Must ICAs Collect Fees From Members?
This is a question that has been posed on Internet café associations (ICAs) whether already organized or in-process of formation. An ICA, just like any association needs money to fund its many activities and projects. There is at least one annual general assembly of members which we will need money to pay for the food and the venue. There are projects that an association may organize and these will definitely need funds to get them going. There is also a need for an office of the association and manning and maintaining it needs money.
Where will an ICA get the funds they need? One easy source of fund for any association is the membership fee and/or contribution but experiences of ICAs show that this could be a source of irritants among members and officers of the organization. Some ICA members have the nasty habit of asking where there money go even if regular accounting of funds are being done by their officers. In such situations, you can also take the help of cedar rapids accountants to help you out with your accounts and give you finance and tax consultation.
The fund of an ICA is usually spent on maintaining an office and expenses for holding meetings and general membership assemblies. There are other miscellaneous expenses and all of these must be included in the Treasurer’s financial report. Some rules or guidelines on expenditures must be put in place to avoid abuses by some unscrupulous ICA officers.
Even with the above in place, there are still some uninformed members who will insinuate misspending the association’s money and they have the right to do so. It must be understood that ordinary members and officers of an ICA are on equal footing as far as money matters are concerned. They pay the same amount of fee or contribution so they have equal rights to know how the funds are being spent.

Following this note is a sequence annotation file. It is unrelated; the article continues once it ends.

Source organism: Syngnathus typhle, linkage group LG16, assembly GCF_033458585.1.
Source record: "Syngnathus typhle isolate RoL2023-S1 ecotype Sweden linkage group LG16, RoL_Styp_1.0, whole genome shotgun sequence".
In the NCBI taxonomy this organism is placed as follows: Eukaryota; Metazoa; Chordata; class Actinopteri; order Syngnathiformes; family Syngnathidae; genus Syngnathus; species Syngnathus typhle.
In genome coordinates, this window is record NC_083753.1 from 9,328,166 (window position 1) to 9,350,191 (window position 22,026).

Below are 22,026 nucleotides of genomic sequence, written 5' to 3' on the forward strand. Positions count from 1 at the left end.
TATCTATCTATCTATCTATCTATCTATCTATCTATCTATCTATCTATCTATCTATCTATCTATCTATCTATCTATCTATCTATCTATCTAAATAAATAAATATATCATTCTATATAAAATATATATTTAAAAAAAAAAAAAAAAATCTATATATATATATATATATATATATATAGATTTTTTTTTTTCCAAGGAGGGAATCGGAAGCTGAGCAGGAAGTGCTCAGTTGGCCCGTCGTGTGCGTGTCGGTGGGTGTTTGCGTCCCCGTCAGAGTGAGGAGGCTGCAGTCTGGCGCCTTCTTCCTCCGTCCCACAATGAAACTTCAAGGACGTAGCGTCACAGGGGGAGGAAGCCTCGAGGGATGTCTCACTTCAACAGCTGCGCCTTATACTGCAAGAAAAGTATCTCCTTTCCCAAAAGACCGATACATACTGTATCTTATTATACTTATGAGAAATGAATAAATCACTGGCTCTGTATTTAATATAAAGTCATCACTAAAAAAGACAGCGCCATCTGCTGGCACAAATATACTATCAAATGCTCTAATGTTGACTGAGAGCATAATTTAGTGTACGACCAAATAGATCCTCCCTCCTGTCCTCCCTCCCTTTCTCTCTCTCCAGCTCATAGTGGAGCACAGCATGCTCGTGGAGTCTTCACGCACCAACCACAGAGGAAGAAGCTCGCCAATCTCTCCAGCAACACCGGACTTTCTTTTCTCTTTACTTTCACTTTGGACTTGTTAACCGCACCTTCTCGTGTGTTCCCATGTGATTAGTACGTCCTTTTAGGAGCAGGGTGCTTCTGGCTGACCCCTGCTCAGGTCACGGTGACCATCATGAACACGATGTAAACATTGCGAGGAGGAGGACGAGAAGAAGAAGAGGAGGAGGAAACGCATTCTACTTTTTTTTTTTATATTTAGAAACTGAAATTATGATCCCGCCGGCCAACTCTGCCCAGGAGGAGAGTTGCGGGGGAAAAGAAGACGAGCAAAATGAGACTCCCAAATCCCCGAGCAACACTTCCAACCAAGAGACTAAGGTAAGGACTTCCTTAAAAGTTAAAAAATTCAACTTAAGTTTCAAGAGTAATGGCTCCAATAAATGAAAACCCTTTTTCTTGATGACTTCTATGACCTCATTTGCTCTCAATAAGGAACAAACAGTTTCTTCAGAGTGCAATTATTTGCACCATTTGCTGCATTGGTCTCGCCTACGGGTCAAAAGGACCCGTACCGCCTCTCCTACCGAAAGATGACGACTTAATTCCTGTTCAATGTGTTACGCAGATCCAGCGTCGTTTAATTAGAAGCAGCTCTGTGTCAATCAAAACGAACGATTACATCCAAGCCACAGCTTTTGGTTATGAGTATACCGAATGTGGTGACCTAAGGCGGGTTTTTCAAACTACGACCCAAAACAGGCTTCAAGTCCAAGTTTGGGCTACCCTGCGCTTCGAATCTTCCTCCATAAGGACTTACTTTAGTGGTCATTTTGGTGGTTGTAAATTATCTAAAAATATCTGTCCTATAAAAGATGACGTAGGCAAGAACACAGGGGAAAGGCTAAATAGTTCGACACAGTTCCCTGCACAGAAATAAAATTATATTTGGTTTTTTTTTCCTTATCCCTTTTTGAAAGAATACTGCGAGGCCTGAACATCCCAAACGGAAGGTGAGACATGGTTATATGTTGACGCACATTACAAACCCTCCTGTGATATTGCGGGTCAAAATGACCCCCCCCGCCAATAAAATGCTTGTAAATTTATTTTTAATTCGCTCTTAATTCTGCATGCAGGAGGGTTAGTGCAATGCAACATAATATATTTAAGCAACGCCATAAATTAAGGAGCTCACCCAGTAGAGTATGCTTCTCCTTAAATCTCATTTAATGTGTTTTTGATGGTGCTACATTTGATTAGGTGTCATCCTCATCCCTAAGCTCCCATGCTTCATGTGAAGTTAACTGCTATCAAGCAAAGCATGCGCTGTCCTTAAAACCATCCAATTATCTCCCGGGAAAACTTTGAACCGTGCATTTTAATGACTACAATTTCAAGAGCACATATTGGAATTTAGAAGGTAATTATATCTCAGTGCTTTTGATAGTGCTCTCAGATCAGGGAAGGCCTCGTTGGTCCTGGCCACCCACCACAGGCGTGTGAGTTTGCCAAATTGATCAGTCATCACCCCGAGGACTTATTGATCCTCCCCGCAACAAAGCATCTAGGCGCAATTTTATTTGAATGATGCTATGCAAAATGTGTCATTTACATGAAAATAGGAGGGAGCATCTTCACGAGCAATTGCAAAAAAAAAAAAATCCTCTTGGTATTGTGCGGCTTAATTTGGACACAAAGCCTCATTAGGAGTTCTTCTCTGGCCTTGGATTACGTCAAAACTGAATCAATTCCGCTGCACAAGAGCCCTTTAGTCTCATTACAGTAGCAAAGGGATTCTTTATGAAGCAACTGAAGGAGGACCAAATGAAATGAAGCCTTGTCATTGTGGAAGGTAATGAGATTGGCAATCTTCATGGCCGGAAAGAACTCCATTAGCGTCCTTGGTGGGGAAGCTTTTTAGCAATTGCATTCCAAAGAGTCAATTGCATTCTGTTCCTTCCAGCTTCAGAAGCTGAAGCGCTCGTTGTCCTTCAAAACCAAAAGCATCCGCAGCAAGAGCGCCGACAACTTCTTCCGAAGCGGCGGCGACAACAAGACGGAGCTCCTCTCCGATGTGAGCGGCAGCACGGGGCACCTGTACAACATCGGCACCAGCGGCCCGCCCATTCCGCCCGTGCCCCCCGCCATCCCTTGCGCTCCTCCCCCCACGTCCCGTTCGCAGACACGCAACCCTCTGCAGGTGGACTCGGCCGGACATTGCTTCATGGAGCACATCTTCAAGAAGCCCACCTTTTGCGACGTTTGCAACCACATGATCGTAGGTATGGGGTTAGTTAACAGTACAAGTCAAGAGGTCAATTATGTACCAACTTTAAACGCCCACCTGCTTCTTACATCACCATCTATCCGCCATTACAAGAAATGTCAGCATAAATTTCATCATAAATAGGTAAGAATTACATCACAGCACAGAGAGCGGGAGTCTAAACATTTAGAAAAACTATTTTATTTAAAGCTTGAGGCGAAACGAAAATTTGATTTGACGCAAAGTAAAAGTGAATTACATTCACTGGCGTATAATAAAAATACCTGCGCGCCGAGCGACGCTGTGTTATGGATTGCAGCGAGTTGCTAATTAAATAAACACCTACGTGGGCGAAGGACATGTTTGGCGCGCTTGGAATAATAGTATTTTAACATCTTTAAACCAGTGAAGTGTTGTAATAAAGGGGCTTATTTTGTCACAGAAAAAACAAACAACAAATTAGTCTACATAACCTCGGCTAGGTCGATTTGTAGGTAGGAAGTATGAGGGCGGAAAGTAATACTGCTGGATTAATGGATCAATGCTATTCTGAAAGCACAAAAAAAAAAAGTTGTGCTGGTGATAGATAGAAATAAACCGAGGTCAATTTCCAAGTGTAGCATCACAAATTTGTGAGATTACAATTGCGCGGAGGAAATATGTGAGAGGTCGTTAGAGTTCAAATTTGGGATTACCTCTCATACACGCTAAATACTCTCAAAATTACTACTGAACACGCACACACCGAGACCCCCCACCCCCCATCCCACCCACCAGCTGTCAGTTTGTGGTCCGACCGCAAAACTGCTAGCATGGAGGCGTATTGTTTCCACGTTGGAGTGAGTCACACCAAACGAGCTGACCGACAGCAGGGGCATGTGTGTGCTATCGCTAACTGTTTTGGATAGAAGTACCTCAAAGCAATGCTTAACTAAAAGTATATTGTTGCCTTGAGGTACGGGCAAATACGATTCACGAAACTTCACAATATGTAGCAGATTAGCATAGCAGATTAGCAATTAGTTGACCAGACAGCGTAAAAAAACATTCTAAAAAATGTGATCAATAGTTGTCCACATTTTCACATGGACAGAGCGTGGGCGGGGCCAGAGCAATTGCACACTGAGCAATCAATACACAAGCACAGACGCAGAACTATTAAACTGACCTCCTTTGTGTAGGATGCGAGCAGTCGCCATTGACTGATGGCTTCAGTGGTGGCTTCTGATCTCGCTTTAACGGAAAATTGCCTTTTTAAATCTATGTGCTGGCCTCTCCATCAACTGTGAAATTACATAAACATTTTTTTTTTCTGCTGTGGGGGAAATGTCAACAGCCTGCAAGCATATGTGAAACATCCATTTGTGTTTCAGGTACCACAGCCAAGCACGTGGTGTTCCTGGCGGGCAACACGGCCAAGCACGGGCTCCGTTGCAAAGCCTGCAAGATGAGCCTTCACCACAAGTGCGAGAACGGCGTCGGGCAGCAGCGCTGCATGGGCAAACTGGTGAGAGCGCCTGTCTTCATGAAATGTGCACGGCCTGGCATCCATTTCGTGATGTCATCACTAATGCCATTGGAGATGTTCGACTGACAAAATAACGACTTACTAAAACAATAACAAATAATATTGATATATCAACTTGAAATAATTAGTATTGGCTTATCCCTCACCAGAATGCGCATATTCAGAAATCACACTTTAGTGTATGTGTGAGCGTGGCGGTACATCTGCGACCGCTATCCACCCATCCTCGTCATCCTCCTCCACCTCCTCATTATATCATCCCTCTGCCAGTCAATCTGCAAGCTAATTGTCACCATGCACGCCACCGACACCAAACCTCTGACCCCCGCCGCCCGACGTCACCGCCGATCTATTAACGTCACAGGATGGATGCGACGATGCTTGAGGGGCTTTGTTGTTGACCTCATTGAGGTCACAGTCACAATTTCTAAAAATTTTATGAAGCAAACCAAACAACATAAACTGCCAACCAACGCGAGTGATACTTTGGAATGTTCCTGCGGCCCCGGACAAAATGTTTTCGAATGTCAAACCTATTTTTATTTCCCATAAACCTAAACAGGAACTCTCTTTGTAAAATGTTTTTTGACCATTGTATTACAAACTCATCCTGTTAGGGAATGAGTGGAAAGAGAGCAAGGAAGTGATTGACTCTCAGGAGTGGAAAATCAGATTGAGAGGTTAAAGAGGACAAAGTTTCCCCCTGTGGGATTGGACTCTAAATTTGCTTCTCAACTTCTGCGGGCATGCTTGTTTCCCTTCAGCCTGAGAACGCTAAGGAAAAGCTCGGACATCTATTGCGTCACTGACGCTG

If in the event that an ICA decides not to collect monthly or annual membership dues, where can they source the fund to run the association? This is where the sponsorships and donations by companies dealing with the ICA members will come in. The gaming companies, Internet service providers, computer parts suppliers and others who need the ICA’s help in introducing and promoting their products and services to its members.
Will the money coming from sponsors be enough to fund the activities and projects of an ICA? Again, experience showed that with a little more resourcefulness on the part of an ICA’s leadership, enough fund can be raised for the purpose. It’s just a matter of resolve and a little hardwork on the part of ICA officers. Prudence on spending the money of the association is also a key to its success. The choice of righteous leaders by the members is the most important thing in attaining self-sufficiency, peace and harmony within an ICA.